As the infallible Pope of Film, I cannot think of a single other recent film that better demonstrates the idea of art as escape. For the same reason that you or I may seek escape from our real lives by viewing films, the characters in Once are seeking an escape from their sad and limited lives through music. No matter what is going on in Dublin’s dank alleys and grey streets, all these characters need to do is pick up a guitar or start to sing and their reality is briefly transformed. Glen Hansard obviously seeks this type of solace often. His acoustic guitar wordlessly communicates this: it features a gaping maw below the sound hole where it is has been strummed to the point of obliteration. Once takes the advice of no finer experts then the Beatles, who urged us all to “take a sad song and make it better.”
The performances in Once are extraordinary, considering there are few professional actors in the film. From the leads to the supporting players, there’s not a bad one in the bunch. Particular standouts include Bill Hodnett as Hansard’s stoic father, always wishing he could give his son more than he can; three guys (Tomek Glowacki, Wiltold Owski, Krzysztos Tiotka) who crowd into Irglova’s flat every night to watch soccer on her television; and especially Geoff Minogue as Eamon, the studio engineer who originally intends to phone it in during the recording sessions, setting the levels and reading a magazine, but who gets pulled in by the spirit of the thing and becomes a professional, an artist, and an ally by the end of the sequence.

Once’s Three Miracles: The music shop scene in which Hansard and Irglova first sing “Falling Slowly,” the song that would go on to win the Oscar and become a staple on American Idol; Irglova, pajama-clad and in slippers, walks to a local shop, listening to Hansard on her walkman and singing along; and the pair’s short motorcycle trip, in which Hansard finally asks Irglova if she still loves her husband. She responds in Czech “miluju tebe” and refuses to translate. She’s saying, “No, I love you.”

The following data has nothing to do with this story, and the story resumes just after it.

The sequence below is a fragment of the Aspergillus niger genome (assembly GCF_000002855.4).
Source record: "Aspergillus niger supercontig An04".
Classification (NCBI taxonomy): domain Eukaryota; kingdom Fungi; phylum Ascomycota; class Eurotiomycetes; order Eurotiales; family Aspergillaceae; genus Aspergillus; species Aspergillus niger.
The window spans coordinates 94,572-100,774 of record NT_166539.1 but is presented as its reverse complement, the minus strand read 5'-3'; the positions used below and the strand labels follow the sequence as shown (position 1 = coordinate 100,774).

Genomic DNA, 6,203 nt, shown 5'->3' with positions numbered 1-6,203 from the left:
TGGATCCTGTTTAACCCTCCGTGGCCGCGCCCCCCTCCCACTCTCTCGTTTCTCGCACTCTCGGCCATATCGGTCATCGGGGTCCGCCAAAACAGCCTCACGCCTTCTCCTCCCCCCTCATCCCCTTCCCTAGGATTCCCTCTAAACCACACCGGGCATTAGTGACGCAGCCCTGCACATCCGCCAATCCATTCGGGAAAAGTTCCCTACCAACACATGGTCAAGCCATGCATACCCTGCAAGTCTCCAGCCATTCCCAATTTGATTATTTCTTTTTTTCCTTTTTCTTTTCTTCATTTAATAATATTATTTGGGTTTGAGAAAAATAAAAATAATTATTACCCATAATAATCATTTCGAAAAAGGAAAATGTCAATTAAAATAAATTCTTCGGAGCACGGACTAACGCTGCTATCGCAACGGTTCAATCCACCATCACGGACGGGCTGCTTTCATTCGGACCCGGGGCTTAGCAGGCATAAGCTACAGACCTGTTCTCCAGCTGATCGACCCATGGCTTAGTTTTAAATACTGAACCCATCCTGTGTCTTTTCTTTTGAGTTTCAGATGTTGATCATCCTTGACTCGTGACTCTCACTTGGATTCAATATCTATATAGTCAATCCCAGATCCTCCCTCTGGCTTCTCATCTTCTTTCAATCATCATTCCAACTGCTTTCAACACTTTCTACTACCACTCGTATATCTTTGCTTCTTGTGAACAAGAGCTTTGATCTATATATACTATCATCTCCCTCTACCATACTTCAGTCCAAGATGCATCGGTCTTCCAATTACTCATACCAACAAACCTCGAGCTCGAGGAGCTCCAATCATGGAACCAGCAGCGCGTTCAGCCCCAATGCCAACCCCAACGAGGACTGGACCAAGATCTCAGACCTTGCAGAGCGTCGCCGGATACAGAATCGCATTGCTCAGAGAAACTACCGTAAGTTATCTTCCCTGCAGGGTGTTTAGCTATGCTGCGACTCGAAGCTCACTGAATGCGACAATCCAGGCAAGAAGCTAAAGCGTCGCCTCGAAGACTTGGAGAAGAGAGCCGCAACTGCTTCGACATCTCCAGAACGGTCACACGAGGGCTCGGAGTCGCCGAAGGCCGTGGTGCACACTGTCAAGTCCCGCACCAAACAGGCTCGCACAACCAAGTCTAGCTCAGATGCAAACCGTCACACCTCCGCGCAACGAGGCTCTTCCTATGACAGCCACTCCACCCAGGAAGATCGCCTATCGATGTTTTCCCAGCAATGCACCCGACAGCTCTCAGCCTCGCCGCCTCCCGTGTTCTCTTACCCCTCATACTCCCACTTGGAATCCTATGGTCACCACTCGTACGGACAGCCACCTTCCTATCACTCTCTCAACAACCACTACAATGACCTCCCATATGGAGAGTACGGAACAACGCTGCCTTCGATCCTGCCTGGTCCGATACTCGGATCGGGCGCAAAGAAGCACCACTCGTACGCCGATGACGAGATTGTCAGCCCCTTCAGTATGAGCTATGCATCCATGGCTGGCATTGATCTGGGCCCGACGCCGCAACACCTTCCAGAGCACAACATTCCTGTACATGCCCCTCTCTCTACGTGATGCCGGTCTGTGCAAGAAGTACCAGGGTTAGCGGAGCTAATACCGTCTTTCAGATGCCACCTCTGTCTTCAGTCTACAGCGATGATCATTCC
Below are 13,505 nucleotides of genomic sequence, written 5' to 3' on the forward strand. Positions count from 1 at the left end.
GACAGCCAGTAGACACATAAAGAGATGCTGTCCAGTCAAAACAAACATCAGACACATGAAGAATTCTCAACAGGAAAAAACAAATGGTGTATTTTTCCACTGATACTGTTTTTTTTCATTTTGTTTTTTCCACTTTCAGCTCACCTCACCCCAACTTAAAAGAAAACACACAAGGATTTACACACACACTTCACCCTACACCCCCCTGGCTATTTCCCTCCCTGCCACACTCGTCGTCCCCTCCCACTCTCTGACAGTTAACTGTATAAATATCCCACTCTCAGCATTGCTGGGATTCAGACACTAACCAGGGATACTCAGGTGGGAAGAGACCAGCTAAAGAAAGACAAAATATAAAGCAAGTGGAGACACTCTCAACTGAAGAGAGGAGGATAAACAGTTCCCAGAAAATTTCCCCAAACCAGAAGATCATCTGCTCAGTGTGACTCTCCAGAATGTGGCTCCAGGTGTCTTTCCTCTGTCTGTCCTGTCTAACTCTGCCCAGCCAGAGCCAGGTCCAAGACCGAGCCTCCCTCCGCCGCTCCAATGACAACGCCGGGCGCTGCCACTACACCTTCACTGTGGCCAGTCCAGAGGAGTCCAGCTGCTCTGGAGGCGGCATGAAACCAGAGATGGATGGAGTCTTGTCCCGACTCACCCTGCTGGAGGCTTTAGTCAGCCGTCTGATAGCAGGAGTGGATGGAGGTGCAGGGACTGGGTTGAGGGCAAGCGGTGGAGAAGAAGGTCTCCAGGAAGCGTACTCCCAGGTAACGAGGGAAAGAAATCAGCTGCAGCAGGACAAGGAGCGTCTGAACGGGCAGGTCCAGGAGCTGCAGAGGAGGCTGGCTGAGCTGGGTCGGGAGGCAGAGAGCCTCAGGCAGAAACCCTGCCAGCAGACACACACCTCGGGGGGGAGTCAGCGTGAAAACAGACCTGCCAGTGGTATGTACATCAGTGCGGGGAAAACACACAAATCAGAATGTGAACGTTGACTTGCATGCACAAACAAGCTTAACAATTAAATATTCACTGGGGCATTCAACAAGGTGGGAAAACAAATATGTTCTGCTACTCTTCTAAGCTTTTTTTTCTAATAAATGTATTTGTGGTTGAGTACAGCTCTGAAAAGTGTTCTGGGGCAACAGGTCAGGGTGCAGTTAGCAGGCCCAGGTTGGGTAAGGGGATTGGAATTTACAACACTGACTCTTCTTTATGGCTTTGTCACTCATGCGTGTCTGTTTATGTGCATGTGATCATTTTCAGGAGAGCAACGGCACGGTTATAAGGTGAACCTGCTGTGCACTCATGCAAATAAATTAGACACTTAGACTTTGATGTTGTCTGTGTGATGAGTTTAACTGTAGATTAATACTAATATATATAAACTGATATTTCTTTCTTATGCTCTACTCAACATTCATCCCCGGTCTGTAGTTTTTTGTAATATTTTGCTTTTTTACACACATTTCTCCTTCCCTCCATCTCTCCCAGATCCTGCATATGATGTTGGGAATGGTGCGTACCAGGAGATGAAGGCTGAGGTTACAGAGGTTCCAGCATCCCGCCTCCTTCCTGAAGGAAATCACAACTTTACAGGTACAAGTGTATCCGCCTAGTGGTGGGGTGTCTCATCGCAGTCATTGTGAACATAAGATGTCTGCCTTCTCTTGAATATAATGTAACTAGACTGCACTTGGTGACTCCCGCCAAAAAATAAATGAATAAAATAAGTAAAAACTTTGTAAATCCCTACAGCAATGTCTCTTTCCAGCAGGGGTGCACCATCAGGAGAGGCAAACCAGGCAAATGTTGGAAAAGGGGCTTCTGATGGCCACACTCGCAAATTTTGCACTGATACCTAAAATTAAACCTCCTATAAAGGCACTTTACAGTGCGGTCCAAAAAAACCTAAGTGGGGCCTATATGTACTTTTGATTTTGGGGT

The style of Once is, by necessity, rough and gritty. The filmmakers originally sought to make a far more ambitious film but compromised when their funding fell through. Director John Carney soldiered on, using nonprofessionals and real locations and reducing the shooting schedule to 17 days. The film at times feels like an anti-musical, reveling in frustration and want and poverty and longing. That Carney and his company take these unlikely emotions and craft such an exquisite musical is a testament to their skill, talent, and tenacity. Art seldom grows from riches. Film scholar Richard Dyer, in his essential essay “Entertainment and Utopia,” suggests that musicals exist to show us a perfect world. The ending of Once is bittersweet and unforgettable, and suggests that musicals can show us the real world too.

"In nomine Patrici, et Scorsese, qui mecum est Jai Beaie, Amen."


  1. Thanks your holiness! I've been waffling on watching this one, and you just put it over the top

  2. I love this movie. My film teacher showed this the week we did realism, which seemed crazy but made perfect sense.

    1. That does make perfect sense. I love this movie also!
      Bravo your holiness, Brilliant column!

  3. This column is perfection. It's hilarious annnnd we get to hear about JB's favorite films annnnnd I laugh every time I see the cover image. Also really enjoying glutton for punishment!

    1. His Sprocket Holiness thanks you for the nice words.

  4. I am a great fan of the movie. I also was luck enough (it is a very hot ticket) to see this in the West End. They also have musicians performing with instruments on stage and it is so alive! Beautiful music. I became really obsessed with some of it. Including Say it to me now where Glen Hansard really sings his guts out.

    Confitebor Tibi for this column Oh great one